Cruisers Forum
 


Join CruisersForum Today

Reply
 
Thread Tools Rate Thread Display Modes
Old 20-03-2009, 22:35   #1
Registered User

Join Date: Mar 2009
Location: USA
Boat: Southern Cross 31
Posts: 37
Advice/Ideas/Options for boat purchase.

The Sailboat Project




My overall plan: I plan on purchasing a project boat in the next 2-3 years and then allotting 4-6 months to make her sea worthy
I would appreciate any opinions ideas etc in regard to what I have written below, nothing is set in stone as far as what is within my budget. I am more than happy to hear different thoughts and am glad to gain knowledge and insight. I would much appreciate your help recreating my plan and accomplishing it. Much of the plans success relies a lot on my personals skills (ones I possess and ones I will gain through experience and study) to complete the boat and my ability to choose: quality surveyors, a good boat with potential, sound workers that will be doing the work that I am not qualifed to do persistence and the desire for the freedom, of the seas.

Things I am aware of: There are some good non-project boats out there that can be cheaper in the long run compared to project boats. But I am a “start from scratch” (or as close to as budget allows) type of person I want to know the insides and outs of the boat, I want to be familiar with her.

What I am leaning towards now and why:
Length: 45 ft
Why: comfortable cruising size
Things I am aware of: more boat more maintenance, higher upkeep costs
Keel : Full keel
Why: Strength, shallower draught compared to the other option that I am looking at -fin-keel. I plan on going to uncharted waters. Feel at ease that when: she is hauled she will not have to rely strongly on the pads and if I ran her aground.
Things I am aware of: can be heavier and less maneuverable than fin keel.
Hull Material Steel
Why: Strength, personal preference, I prefer working with metal over glass and don’t feel: wood, aluminum or ferro-cement is an option. I feel I would prefer working with rust opposed to osmoses.
Things I am aware of: importance of the initial coats (interior and exterior) for: rust deterrent, hull longevity and ease of maintenance.
Rigging: factional rigged sloop
Why: ease of sailing, simplicity
Things I am aware of: less sail options.
What boats I have been looking at: 45 ft range Bruce Roberts
Why: Price, and availability, the boats I have looked at have been striped in the inside or unfinished, so I would be more able to see hidden problems.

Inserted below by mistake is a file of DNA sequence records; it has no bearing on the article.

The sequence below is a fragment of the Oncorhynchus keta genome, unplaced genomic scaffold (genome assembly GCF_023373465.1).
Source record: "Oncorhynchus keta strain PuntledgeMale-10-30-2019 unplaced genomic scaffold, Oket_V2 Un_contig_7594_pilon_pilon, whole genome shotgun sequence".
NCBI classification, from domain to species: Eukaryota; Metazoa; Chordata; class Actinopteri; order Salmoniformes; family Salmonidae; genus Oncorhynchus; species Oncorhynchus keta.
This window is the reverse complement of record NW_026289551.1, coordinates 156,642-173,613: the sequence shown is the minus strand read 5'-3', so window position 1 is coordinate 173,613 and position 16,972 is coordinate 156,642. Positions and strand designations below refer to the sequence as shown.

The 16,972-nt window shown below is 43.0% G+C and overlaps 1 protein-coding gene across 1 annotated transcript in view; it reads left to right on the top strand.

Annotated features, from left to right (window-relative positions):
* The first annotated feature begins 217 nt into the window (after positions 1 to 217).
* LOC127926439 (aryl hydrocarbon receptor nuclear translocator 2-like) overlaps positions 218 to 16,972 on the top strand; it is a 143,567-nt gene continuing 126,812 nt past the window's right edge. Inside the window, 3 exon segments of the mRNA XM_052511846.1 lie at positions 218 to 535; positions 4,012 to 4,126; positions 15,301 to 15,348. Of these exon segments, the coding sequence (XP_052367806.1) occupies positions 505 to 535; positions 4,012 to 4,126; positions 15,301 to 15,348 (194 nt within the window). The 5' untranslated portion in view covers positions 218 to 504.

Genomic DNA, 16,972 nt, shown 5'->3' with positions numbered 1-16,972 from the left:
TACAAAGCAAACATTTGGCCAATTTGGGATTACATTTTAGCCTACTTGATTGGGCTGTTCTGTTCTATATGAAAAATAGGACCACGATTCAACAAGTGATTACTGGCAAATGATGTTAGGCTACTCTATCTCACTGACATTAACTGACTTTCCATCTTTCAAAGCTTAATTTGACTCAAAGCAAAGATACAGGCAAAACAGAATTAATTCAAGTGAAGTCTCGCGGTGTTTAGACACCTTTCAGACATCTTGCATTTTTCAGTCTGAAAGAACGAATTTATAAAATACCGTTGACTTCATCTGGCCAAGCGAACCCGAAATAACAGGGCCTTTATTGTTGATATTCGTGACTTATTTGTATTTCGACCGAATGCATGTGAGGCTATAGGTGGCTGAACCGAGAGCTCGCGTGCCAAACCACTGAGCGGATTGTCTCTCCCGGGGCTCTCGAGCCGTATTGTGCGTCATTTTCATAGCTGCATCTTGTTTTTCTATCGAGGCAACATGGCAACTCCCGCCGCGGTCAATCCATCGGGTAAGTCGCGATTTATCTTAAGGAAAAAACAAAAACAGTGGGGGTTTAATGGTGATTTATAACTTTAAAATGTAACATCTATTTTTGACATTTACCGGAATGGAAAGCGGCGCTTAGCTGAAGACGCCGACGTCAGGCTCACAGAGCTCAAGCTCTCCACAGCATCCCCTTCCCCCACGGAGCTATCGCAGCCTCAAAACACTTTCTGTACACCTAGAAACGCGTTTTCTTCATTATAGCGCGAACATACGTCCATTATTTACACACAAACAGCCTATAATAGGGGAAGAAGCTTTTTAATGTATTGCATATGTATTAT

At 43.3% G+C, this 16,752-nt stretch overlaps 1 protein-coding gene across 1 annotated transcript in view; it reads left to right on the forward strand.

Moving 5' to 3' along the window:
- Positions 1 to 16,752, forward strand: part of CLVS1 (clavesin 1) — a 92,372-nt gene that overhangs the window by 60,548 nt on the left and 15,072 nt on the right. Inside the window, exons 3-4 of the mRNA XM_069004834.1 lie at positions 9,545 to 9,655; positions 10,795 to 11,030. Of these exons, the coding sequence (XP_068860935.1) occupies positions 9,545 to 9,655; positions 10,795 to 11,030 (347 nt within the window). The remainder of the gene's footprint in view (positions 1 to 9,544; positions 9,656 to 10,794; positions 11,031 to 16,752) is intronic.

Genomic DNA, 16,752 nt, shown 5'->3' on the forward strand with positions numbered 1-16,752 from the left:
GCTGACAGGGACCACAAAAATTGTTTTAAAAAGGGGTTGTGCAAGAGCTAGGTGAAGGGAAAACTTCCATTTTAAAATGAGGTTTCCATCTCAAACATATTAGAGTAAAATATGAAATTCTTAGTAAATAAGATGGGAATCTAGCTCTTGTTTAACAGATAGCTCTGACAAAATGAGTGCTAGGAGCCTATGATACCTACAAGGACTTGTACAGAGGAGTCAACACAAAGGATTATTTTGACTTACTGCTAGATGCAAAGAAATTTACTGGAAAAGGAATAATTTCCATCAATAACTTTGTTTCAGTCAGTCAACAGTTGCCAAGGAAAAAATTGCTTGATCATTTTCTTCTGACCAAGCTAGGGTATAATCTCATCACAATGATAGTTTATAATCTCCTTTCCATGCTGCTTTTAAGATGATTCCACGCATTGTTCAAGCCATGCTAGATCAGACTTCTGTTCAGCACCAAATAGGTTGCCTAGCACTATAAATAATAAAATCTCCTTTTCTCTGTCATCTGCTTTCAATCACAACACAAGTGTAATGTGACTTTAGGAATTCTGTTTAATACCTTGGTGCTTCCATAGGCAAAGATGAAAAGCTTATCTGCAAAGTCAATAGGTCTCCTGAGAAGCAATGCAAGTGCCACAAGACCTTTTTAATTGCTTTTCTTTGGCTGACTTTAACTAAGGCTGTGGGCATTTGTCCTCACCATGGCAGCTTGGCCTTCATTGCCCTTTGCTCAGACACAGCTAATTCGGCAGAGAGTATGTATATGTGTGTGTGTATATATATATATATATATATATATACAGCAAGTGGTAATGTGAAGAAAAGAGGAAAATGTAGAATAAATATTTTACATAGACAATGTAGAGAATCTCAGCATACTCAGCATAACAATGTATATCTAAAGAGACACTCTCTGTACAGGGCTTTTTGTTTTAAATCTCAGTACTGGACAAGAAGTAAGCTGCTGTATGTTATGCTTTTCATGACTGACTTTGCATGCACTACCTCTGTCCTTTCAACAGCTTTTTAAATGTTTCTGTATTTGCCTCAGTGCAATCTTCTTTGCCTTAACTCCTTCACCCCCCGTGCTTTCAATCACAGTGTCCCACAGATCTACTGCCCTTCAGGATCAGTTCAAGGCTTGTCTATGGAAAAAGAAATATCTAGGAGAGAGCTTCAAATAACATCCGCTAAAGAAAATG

Things I am aware of: home built boats can have many short comings such as poor: welds, paint/zinc/epoxy application, material used, inexperienced ideas or designs.
What I will be doing with it: Cruising many destinations on the seas. No singular venues. Destinations of interest: Island hoping, south pacific, blue water, open seas, coastal, northern and southern latitudes and the Med.
How many people will be sailing it: For the most part 2. But I would like her to have 6 comfortable berths.
My skills (in order of expertise): woodworking, mechanical, plumbing, metal work, electrical
Budget: $50,000
A boat similar to this one is what I have in mind: http://s514.photobucket.com/albums/t...s%2044%20Pics/
I was weary of the bilge rust and the fin-keel
Overall things I am weary about with my choice of boat so far:
A.Initial coats/sealings how to tell how well they were applied and with what material.
B. I don’t mind having a slower boat I am not out for speed/racing. But I certainly don’t want an unmaneuverable slug like motor sailor!! I would like to rely on the motor as little as possible.
Random info: I would like to have a sailing dinghy.

__________________

__________________
Ditch Leroi is offline   Reply With Quote
Old 21-03-2009, 01:43   #2
Registered User
 
swagman's Avatar

Join Date: Sep 2005
Location: Winter land based UK New Forest. Summer months away. Making the transition from sail to power this year - scary stuff.
Boat: Super Van Craft 1320 Power Yacht
Posts: 2,175
Images: 10
Send a message via Skype™ to swagman
G'Day Ditch and welcome,

Sounds like you have a plan and I'll wish you all the best in moving it forward. When it is all done and you sail away you'll sit back and remember these days of research and learning. For lots of people they are great times - so be sure not to waste them.
Enjoy

JOHN
__________________

__________________
Don't take life too seriously. No ones going to make it out alive......Go see our blog at http://www.sailblogs.com/member/yachtswagman/
swagman is offline   Reply With Quote
Old 21-03-2009, 13:28   #3
Senior Cruiser
 
SkiprJohn's Avatar

Cruisers Forum Supporter

Join Date: May 2006
Location: Kea'au, Big Island, Hawaii
Boat: Cascade, Sloop, 42 - "Casual"
Posts: 14,192
Aloha Ditch,